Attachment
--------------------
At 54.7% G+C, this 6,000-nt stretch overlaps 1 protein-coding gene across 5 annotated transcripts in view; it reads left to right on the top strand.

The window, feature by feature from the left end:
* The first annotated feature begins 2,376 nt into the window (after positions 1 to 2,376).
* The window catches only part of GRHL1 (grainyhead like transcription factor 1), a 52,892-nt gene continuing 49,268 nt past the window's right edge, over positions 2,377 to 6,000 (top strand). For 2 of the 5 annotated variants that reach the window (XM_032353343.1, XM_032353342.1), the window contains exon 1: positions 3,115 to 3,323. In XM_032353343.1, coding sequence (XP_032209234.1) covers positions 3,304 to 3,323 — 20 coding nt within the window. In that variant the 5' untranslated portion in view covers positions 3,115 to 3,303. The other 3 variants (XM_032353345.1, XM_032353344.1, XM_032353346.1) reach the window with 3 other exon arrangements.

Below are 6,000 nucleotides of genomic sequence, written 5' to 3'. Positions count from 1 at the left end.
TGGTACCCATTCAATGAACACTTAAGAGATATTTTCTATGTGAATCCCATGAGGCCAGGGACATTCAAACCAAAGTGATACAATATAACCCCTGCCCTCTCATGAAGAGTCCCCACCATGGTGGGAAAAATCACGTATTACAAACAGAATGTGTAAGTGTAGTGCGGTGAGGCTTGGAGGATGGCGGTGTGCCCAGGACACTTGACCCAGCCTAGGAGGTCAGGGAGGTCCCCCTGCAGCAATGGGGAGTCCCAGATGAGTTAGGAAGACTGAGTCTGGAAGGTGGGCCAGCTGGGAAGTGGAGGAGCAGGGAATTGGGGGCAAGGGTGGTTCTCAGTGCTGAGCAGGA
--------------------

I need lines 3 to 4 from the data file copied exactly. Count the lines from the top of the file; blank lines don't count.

* The first annotated feature begins 2,376 nt into the window (after positions 1 to 2,376).
* The window catches only part of GRHL1 (grainyhead like transcription factor 1), a 52,892-nt gene continuing 49,268 nt past the window's right edge, over positions 2,377 to 6,000 (top strand). For 2 of the 5 annotated variants that reach the window (XM_032353343.1, XM_032353342.1), the window contains exon 1: positions 3,115 to 3,323. In XM_032353343.1, coding sequence (XP_032209234.1) covers positions 3,304 to 3,323 — 20 coding nt within the window. In that variant the 5' untranslated portion in view covers positions 3,115 to 3,303. The other 3 variants (XM_032353345.1, XM_032353344.1, XM_032353346.1) reach the window with 3 other exon arrangements.